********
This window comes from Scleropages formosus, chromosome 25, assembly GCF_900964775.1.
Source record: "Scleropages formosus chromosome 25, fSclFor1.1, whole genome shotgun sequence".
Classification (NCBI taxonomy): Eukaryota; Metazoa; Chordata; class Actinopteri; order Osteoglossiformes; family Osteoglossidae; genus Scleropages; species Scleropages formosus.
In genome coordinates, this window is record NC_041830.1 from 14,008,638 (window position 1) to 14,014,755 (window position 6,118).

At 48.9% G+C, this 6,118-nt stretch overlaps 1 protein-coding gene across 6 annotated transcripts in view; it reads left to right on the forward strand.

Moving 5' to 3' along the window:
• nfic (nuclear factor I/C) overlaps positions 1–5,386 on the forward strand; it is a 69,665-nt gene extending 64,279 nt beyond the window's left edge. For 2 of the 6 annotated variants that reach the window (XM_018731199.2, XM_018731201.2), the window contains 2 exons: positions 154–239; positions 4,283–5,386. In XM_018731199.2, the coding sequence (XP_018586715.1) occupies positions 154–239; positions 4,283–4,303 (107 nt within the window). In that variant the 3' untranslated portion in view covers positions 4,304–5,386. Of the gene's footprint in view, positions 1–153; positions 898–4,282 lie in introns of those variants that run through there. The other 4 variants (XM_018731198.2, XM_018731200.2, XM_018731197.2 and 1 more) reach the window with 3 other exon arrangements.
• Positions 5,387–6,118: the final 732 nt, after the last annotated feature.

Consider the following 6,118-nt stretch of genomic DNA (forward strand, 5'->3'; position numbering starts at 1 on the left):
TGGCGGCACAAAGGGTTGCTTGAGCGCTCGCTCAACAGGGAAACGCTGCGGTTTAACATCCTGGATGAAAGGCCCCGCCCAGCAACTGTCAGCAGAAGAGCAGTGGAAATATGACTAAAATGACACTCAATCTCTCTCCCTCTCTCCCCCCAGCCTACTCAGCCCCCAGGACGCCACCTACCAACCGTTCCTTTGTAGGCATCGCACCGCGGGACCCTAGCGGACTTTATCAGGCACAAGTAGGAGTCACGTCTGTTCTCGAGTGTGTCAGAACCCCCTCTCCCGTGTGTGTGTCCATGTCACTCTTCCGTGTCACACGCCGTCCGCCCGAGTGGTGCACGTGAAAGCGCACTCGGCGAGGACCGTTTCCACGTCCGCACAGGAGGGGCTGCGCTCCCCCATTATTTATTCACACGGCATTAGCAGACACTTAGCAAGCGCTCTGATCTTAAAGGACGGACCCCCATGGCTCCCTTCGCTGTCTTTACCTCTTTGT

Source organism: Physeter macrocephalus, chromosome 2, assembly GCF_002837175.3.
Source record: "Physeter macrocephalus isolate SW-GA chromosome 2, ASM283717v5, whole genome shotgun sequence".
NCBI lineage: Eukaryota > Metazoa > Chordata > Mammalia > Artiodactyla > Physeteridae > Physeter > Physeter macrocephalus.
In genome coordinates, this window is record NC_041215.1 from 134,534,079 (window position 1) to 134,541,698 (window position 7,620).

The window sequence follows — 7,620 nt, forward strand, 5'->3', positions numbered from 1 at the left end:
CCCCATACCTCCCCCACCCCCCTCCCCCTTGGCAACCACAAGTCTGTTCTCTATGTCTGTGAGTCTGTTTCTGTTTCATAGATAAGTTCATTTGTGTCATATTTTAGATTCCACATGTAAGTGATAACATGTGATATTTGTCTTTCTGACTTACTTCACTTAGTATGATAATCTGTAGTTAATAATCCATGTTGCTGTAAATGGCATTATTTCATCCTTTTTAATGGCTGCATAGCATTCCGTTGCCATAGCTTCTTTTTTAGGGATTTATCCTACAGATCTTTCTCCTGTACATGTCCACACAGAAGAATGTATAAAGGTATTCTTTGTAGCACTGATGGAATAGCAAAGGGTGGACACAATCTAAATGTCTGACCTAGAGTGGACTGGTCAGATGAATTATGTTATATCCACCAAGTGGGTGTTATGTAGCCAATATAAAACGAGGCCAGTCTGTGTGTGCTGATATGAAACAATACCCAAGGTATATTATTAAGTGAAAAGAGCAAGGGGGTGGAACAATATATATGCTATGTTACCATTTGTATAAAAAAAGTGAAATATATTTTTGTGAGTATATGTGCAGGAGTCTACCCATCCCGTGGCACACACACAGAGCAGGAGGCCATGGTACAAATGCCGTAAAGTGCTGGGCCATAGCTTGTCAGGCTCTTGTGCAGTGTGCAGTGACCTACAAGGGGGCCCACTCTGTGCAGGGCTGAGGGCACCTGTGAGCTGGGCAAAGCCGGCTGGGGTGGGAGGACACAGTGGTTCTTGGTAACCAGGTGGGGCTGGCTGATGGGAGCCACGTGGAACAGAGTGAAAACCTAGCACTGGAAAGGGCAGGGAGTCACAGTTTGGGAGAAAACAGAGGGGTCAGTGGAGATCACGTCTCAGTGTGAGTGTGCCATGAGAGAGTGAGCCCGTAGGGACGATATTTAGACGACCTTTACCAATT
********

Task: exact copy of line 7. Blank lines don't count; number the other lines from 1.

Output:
• nfic (nuclear factor I/C) overlaps positions 1–5,386 on the forward strand; it is a 69,665-nt gene extending 64,279 nt beyond the window's left edge. For 2 of the 6 annotated variants that reach the window (XM_018731199.2, XM_018731201.2), the window contains 2 exons: positions 154–239; positions 4,283–5,386. In XM_018731199.2, the coding sequence (XP_018586715.1) occupies positions 154–239; positions 4,283–4,303 (107 nt within the window). In that variant the 3' untranslated portion in view covers positions 4,304–5,386. Of the gene's footprint in view, positions 1–153; positions 898–4,282 lie in introns of those variants that run through there. The other 4 variants (XM_018731198.2, XM_018731200.2, XM_018731197.2 and 1 more) reach the window with 3 other exon arrangements.